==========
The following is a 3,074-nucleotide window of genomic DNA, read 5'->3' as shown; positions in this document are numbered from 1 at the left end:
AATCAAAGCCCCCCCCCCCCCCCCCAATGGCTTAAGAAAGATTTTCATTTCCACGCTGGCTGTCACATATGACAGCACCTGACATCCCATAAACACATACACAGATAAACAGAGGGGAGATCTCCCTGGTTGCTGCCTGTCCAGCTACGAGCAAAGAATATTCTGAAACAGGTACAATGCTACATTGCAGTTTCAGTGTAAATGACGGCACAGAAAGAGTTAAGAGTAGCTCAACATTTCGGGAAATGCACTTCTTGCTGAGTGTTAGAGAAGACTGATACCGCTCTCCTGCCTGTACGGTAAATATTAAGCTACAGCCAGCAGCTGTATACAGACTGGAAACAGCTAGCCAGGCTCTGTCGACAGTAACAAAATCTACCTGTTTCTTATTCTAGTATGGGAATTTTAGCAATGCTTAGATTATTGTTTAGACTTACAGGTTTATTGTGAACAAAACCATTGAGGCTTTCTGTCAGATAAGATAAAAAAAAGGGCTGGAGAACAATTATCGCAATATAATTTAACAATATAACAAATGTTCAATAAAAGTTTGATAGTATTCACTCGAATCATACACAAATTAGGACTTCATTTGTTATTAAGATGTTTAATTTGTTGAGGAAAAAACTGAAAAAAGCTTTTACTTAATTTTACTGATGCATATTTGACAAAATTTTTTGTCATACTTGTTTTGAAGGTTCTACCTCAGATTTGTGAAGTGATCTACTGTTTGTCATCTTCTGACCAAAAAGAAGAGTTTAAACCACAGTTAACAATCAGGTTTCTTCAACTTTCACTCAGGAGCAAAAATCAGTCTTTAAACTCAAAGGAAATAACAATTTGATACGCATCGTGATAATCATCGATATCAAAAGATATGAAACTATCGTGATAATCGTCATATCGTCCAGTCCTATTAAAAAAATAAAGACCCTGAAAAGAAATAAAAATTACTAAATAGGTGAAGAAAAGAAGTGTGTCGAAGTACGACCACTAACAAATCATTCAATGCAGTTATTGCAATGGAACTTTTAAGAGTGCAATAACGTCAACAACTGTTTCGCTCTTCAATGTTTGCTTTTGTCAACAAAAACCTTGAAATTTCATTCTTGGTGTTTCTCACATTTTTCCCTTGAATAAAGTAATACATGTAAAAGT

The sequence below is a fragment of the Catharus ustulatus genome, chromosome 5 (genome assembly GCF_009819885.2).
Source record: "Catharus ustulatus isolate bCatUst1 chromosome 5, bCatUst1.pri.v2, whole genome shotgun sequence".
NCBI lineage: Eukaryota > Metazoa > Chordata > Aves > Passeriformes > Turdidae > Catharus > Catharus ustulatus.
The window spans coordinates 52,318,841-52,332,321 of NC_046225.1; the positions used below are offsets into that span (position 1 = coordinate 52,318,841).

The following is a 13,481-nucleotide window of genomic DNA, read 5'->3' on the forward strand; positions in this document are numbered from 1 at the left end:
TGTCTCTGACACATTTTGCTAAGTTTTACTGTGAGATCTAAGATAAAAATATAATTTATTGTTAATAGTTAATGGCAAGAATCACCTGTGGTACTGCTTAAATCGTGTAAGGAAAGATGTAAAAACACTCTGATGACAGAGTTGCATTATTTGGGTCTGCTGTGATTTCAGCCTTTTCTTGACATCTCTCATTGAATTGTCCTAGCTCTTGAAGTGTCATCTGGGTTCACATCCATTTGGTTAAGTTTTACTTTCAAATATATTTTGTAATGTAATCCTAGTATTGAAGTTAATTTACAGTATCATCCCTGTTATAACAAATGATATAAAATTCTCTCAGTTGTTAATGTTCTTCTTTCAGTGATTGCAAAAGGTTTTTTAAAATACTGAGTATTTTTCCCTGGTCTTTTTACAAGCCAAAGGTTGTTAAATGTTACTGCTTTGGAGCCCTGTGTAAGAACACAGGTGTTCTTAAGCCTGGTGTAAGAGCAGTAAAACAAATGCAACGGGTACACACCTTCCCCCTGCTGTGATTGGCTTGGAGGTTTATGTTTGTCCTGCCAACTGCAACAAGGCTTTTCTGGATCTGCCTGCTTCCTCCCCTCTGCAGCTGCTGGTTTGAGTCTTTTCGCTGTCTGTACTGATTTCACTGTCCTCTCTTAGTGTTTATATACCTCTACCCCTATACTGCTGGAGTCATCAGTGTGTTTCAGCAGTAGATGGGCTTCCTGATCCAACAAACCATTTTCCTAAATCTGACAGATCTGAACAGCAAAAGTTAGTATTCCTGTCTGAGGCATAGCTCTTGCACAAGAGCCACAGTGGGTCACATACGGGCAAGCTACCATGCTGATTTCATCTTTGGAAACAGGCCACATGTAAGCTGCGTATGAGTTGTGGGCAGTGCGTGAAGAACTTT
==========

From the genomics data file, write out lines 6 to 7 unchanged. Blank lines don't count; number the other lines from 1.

The window spans coordinates 52,318,841-52,332,321 of NC_046225.1; the positions used below are offsets into that span (position 1 = coordinate 52,318,841).

The following is a 13,481-nucleotide window of genomic DNA, read 5'->3' on the forward strand; positions in this document are numbered from 1 at the left end: